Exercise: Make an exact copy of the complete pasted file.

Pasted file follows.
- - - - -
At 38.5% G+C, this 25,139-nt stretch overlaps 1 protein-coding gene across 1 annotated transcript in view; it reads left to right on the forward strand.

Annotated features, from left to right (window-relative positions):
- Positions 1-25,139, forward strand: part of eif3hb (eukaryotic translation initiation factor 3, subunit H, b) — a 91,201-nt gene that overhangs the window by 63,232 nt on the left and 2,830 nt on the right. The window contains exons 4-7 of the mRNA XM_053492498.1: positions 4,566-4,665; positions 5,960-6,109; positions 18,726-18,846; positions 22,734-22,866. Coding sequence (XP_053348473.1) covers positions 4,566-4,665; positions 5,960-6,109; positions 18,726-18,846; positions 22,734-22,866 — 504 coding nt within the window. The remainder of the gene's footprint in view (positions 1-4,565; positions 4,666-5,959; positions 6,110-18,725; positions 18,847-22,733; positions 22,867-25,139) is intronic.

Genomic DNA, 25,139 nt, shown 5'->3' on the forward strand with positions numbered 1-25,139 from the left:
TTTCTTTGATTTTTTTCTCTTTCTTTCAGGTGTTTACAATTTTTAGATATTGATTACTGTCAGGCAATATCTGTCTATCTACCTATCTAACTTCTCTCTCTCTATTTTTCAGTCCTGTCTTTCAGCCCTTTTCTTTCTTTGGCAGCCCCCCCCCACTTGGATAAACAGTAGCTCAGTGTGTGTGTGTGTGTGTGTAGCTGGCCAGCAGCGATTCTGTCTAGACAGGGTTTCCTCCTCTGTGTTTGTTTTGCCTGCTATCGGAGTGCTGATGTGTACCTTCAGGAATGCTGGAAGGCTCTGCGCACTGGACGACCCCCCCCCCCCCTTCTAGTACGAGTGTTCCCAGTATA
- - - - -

At 38.5% G+C, this 25,139-nt stretch overlaps 1 protein-coding gene across 1 annotated transcript in view; it reads left to right on the forward strand.

Annotated features, from left to right (window-relative positions):
- Positions 1-25,139, forward strand: part of eif3hb (eukaryotic translation initiation factor 3, subunit H, b) — a 91,201-nt gene that overhangs the window by 63,232 nt on the left and 2,830 nt on the right. The window contains exons 4-7 of the mRNA XM_053492498.1: positions 4,566-4,665; positions 5,960-6,109; positions 18,726-18,846; positions 22,734-22,866. Coding sequence (XP_053348473.1) covers positions 4,566-4,665; positions 5,960-6,109; positions 18,726-18,846; positions 22,734-22,866 — 504 coding nt within the window. The remainder of the gene's footprint in view (positions 1-4,565; positions 4,666-5,959; positions 6,110-18,725; positions 18,847-22,733; positions 22,867-25,139) is intronic.

Genomic DNA, 25,139 nt, shown 5'->3' on the forward strand with positions numbered 1-25,139 from the left:
TTTCTTTGATTTTTTTCTCTTTCTTTCAGGTGTTTACAATTTTTAGATATTGATTACTGTCAGGCAATATCTGTCTATCTACCTATCTAACTTCTCTCTCTCTATTTTTCAGTCCTGTCTTTCAGCCCTTTTCTTTCTTTGGCAGCCCCCCCCCACTTGGATAAACAGTAGCTCAGTGTGTGTGTGTGTGTGTGTAGCTGGCCAGCAGCGATTCTGTCTAGACAGGGTTTCCTCCTCTGTGTTTGTTTTGCCTGCTATCGGAGTGCTGATGTGTACCTTCAGGAATGCTGGAAGGCTCTGCGCACTGGACGACCCCCCCCCCCCCTTCTAGTACGAGTGTTCCCAGTATA